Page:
The summer Chopin spent around Szafarnia was a great success. Thanks to Domuś and Jan Białobłocki, from Sokołowo, Fryderyk was assured of excellent company in all amusements, and also companions for music. The climate of Dobrinland proved beneficial to his physical and mental state. After such a splendid holiday, there was no doubt as to the plans for his next vacation. Fryderyk spent the following summer in Szafarnia as well.

The history of the estate of Płonne, of which Szafarnia was originally part, has been associated with the Dziewanowski family since the first years of the eighteenth century. [5] The Szafarnia manor was situated within the area of Sokołowo Forest, abounding in pines and oaks. Around its inhabited part, the forest changed into a park, containing a garden, orchards and two small ponds. Next to a vegetable garden stood the timber manor house where the Dziewanowskis lived. Domuś's father was owner, not only of Szafarnia, but also of nearby Płonko, [6] which Juliusz Dziewanowski inherited from his father in 1815. He then moved to Działyń, transferring the estate, in 1838, to his son Dominik. The Dziewanowskis' old timber house, where Chopin stayed, was pulled down in 1910, at the request of Szafarnia's new owner, Feige, who erected a walled house, probably in a different place to the old building. The mansion and what remained of its outbuildings were then taken over by the next proprietors, the Noskowskis.

Today, the mansion is home to a Chopin Centre, equipped with concert hall and small museum. The building is set in a three-hectare park with six natural monuments (including the 'Chopin linden' and 'Dziewanowski oaks'). The small annexe to the right of the mansion was most probably already standing at the time of Chopin's sojourn in Szafarnia.

The idea of commemorating Chopin's stay in Szafarnia and initiating cultural activities there, particularly concerts, arose on 17 October 1949, on the centenary of the composer' death. Near that date, on 25 September 1949, the first Chopin Festival was organised, combined with the exhibition Around Chopin, devised by Professor Mieczysław Tomaszewski, which included works (drawings and sketches) by the Kotlarczyk brothers of Toruń, depicting the places visited by the composer in the years 1824-25. The festival was accompanied by a concert given by Stanisław Szpinalski, Irena Jęsiakówna and the Pomerania Symphony Orchestra under the direction of Arnold Rezler. At that time, a Fryderyk Chopin Memorial Room was set up in the mansion at Szafarnia. Three years later, on 7 September 1952, a commemorative plaque was unveiled, which proclaims: 'In Szafarnia and the surrounding villages Fryderyk Chopin stayed in the years 1824-1825. In the eighth year of the existence of the People's Poland, the School in Szafarnia was named after him. 1952.'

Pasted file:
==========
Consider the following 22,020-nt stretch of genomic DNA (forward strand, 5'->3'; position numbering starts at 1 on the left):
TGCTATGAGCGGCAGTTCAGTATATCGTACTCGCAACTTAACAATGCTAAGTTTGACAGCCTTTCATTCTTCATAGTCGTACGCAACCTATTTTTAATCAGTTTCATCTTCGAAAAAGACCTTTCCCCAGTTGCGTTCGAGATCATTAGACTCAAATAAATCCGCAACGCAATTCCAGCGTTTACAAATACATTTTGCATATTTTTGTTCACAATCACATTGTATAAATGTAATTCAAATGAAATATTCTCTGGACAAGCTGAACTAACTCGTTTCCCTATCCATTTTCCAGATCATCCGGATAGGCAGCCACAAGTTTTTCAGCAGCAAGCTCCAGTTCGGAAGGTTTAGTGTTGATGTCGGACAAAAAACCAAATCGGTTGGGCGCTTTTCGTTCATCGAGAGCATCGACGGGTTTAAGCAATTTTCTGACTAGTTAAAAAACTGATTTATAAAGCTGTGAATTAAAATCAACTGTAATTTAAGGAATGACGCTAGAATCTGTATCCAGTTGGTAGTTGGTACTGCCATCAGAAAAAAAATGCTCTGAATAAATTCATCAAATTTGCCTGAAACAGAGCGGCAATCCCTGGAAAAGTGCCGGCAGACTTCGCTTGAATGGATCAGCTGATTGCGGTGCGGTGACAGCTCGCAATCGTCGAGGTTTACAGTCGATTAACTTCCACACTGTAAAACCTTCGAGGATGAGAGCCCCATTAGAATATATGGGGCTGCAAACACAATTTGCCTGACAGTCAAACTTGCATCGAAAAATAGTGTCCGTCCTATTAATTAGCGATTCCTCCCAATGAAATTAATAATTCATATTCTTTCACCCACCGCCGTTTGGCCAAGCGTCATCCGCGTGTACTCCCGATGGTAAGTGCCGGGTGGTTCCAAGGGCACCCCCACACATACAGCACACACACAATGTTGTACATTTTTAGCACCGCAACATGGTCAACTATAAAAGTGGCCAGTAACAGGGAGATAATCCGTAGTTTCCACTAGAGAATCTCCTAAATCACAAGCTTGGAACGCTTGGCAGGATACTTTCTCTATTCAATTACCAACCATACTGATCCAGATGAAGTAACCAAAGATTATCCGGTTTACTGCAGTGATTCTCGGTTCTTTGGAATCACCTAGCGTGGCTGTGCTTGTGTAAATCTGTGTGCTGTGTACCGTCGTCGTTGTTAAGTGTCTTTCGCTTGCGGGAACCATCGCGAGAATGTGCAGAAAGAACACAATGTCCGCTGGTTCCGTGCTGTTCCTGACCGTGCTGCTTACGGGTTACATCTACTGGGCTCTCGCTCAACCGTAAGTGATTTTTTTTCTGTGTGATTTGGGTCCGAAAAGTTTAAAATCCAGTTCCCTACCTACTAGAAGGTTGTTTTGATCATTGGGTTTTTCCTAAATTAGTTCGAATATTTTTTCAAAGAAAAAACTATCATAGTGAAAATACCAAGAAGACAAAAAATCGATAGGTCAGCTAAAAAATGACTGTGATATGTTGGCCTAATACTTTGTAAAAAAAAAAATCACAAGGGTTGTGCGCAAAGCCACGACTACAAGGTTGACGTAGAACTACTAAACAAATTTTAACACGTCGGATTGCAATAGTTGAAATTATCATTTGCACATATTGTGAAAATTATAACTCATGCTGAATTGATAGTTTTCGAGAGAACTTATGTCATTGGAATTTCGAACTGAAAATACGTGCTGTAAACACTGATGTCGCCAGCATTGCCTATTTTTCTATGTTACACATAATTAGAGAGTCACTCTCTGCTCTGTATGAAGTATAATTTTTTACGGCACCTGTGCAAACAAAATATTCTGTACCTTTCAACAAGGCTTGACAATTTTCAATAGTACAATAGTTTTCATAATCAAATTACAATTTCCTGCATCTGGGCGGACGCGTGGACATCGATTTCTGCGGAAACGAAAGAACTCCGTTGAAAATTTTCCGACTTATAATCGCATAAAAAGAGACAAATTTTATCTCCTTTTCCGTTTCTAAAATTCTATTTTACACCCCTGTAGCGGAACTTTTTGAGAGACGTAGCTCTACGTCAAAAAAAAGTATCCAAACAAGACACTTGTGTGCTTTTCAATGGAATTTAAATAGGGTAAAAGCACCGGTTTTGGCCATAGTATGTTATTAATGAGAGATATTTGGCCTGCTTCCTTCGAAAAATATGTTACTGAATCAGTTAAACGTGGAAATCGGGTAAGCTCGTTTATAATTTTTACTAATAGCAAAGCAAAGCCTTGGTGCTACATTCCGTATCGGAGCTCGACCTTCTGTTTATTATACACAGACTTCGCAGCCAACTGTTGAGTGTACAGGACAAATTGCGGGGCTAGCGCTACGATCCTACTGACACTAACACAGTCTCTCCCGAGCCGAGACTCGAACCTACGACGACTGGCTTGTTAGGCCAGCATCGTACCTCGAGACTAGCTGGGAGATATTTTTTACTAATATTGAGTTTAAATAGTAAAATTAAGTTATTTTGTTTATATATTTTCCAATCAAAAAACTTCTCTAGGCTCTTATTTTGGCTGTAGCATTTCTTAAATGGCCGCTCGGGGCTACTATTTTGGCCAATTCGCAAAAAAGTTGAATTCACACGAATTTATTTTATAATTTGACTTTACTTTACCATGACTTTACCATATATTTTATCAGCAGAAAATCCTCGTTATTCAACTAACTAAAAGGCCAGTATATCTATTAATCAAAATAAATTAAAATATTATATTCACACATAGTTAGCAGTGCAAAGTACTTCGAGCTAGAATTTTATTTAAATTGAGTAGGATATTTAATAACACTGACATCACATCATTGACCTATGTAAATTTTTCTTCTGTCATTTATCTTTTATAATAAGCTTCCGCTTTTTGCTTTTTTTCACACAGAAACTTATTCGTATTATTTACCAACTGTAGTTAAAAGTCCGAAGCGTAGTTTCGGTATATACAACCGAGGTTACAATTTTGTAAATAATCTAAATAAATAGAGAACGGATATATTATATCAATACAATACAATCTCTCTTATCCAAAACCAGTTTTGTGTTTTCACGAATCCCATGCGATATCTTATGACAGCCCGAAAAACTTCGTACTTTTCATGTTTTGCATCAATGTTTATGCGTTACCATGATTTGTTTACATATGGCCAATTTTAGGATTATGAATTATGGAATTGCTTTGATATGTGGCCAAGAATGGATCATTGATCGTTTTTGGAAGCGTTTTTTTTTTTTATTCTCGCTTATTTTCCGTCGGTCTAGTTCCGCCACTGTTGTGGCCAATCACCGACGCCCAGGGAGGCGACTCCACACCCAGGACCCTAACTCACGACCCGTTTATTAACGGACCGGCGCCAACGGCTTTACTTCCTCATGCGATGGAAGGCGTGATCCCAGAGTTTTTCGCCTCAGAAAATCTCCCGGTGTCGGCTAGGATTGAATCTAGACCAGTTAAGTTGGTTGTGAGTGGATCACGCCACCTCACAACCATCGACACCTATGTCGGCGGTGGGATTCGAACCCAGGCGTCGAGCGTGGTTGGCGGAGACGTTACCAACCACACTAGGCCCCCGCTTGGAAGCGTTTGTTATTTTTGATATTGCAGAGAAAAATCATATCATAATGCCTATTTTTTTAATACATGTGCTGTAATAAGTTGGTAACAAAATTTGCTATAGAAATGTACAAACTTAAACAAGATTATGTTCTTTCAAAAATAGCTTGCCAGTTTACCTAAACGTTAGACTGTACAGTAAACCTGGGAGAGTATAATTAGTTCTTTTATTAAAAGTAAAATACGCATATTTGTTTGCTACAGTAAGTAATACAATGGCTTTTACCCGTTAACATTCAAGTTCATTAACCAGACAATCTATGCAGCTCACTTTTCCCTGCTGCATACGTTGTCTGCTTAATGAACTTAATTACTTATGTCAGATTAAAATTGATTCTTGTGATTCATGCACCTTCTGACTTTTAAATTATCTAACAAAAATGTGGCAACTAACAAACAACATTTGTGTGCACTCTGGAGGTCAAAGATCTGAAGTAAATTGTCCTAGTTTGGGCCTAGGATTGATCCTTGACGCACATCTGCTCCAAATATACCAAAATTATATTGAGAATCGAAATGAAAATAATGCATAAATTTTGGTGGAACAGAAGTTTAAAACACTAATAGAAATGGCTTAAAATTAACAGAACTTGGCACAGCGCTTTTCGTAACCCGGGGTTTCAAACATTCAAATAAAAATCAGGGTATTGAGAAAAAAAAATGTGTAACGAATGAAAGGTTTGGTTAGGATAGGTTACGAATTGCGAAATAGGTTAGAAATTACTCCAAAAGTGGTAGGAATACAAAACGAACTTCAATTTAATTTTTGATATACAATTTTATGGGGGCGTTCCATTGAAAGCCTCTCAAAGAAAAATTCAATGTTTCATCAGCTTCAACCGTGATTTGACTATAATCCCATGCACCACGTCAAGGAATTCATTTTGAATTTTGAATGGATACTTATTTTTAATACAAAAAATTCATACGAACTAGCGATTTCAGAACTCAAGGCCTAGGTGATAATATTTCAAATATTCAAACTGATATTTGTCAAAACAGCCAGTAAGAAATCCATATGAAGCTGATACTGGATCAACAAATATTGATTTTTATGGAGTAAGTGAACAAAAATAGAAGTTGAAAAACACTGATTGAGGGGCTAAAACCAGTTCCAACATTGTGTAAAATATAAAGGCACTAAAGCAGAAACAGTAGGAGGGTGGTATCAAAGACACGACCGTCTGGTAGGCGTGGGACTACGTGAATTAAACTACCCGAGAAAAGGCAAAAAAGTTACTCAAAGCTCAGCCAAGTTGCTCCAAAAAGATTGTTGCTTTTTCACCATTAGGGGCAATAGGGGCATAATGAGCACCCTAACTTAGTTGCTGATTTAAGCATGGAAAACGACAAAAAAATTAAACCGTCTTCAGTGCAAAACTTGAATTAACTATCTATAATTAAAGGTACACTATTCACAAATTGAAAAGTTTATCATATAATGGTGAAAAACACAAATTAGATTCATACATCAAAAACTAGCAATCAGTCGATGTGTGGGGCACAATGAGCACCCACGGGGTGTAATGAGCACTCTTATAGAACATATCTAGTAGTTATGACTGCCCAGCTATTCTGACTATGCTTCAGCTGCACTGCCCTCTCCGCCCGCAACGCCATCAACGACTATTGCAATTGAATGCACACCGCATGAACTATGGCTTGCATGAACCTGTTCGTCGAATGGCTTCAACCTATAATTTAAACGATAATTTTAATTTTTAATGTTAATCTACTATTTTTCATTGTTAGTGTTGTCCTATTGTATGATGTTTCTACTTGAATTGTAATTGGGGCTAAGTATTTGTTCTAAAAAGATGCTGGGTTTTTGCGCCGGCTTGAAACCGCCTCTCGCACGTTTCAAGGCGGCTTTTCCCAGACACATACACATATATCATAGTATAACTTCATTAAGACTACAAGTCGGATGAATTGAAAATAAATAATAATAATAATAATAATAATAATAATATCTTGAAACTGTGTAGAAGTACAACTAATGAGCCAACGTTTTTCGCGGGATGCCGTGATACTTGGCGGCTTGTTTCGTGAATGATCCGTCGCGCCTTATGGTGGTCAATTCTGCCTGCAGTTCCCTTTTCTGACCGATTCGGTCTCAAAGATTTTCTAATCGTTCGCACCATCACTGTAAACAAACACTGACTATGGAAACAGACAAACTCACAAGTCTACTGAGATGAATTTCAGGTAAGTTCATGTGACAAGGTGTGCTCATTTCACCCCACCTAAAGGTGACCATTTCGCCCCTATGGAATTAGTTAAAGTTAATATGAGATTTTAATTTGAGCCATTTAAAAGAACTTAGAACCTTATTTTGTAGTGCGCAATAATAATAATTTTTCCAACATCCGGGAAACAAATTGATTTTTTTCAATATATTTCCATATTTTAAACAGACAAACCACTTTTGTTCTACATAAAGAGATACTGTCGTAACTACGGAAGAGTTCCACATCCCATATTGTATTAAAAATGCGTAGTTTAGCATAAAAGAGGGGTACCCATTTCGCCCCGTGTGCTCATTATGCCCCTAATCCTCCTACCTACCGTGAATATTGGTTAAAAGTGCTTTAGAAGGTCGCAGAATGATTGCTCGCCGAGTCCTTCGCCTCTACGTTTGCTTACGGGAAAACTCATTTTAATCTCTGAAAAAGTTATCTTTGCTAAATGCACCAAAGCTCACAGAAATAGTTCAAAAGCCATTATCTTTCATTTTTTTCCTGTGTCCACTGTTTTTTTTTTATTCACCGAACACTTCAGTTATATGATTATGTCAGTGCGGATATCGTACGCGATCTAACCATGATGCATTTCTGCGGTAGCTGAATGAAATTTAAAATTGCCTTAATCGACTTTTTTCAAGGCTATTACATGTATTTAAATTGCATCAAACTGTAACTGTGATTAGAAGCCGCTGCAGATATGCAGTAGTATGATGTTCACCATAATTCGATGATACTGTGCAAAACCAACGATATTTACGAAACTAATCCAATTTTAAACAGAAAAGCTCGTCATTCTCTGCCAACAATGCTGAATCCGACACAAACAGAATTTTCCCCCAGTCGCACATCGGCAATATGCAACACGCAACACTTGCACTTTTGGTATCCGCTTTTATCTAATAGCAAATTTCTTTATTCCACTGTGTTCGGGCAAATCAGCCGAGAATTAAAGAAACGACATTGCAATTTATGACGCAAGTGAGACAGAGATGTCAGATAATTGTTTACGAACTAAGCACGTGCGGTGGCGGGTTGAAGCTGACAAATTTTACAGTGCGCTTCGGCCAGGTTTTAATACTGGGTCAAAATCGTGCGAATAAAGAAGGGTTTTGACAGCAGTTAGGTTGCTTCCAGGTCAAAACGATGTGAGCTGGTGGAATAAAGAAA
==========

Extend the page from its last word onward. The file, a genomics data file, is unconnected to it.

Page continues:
The plaque was set into the front wall of the mansion, which at that time also housed a primary school. During this ceremony the Memorial Room was renamed the Centre of the Cult of Fryderyk Chopin. In that same year the Fryderyk Chopin Society donated to the Centre several exhibits (including reproductions of the Kuryer Szafarski, copies of the composer's manuscripts, a portrait of Chopin, a plaster bust, and casts of his hand and death mask).

In the years 1957-77, the Centre was known as the Music Salon. Between 1970 and 1976 the Centre's activities were suspended. A fire in 1979 consumed part of the roof and an upstairs room; many exhibits were destroyed, and the Music Salon was flooded with water. In the years 1980-88, the Centre's work was suspended once more, and the mansion's renovation was not completed until 1988. The F. Chopin Cultural Centre, as it was now renamed, renewed its activities on 10 September; the opening ceremony was accompanied by an exhibition of traditional embroidery and sculpture and a concert given by the Baltic Philharmonic's wind quartet, Ewa Pobłocka and Igor Śmiałowski. At that time, the Centre gained new rooms appointed with stylish furniture. The first floor of the mansion was converted into a primary school. The cultural and artistic work commenced at that time has continued to the present day.